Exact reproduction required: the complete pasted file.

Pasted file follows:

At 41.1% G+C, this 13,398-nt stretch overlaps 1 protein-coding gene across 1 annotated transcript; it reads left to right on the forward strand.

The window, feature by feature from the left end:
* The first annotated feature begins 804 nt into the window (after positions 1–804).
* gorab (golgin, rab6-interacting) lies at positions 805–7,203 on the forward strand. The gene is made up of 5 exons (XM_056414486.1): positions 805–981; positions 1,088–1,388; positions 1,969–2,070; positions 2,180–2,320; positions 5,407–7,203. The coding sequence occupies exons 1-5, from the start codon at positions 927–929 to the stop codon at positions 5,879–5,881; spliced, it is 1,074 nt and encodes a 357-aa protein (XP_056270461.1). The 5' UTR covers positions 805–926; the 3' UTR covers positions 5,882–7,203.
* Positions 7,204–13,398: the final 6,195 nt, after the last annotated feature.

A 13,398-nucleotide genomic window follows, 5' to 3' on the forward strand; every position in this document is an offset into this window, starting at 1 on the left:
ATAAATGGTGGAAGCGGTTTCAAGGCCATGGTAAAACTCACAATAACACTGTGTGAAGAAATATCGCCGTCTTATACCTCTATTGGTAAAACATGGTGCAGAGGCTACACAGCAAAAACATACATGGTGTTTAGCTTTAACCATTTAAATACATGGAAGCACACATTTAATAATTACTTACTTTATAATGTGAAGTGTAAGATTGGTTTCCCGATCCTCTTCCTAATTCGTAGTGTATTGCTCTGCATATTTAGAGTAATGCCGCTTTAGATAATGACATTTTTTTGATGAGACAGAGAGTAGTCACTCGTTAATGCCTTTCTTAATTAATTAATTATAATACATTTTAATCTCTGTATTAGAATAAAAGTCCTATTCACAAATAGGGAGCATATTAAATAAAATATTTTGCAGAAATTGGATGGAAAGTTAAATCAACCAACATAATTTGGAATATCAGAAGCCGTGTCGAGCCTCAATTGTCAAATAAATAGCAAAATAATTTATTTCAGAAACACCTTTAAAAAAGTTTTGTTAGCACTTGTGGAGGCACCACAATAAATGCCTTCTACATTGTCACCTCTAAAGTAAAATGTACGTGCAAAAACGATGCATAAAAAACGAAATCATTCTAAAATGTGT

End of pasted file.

At 41.1% G+C, this 13,398-nt stretch overlaps 1 protein-coding gene across 1 annotated transcript; it reads left to right on the forward strand.

The window, feature by feature from the left end:
* The first annotated feature begins 804 nt into the window (after positions 1–804).
* gorab (golgin, rab6-interacting) lies at positions 805–7,203 on the forward strand. The gene is made up of 5 exons (XM_056414486.1): positions 805–981; positions 1,088–1,388; positions 1,969–2,070; positions 2,180–2,320; positions 5,407–7,203. The coding sequence occupies exons 1-5, from the start codon at positions 927–929 to the stop codon at positions 5,879–5,881; spliced, it is 1,074 nt and encodes a 357-aa protein (XP_056270461.1). The 5' UTR covers positions 805–926; the 3' UTR covers positions 5,882–7,203.
* Positions 7,204–13,398: the final 6,195 nt, after the last annotated feature.

A 13,398-nucleotide genomic window follows, 5' to 3' on the forward strand; every position in this document is an offset into this window, starting at 1 on the left:
ATAAATGGTGGAAGCGGTTTCAAGGCCATGGTAAAACTCACAATAACACTGTGTGAAGAAATATCGCCGTCTTATACCTCTATTGGTAAAACATGGTGCAGAGGCTACACAGCAAAAACATACATGGTGTTTAGCTTTAACCATTTAAATACATGGAAGCACACATTTAATAATTACTTACTTTATAATGTGAAGTGTAAGATTGGTTTCCCGATCCTCTTCCTAATTCGTAGTGTATTGCTCTGCATATTTAGAGTAATGCCGCTTTAGATAATGACATTTTTTTGATGAGACAGAGAGTAGTCACTCGTTAATGCCTTTCTTAATTAATTAATTATAATACATTTTAATCTCTGTATTAGAATAAAAGTCCTATTCACAAATAGGGAGCATATTAAATAAAATATTTTGCAGAAATTGGATGGAAAGTTAAATCAACCAACATAATTTGGAATATCAGAAGCCGTGTCGAGCCTCAATTGTCAAATAAATAGCAAAATAATTTATTTCAGAAACACCTTTAAAAAAGTTTTGTTAGCACTTGTGGAGGCACCACAATAAATGCCTTCTACATTGTCACCTCTAAAGTAAAATGTACGTGCAAAAACGATGCATAAAAAACGAAATCATTCTAAAATGTGT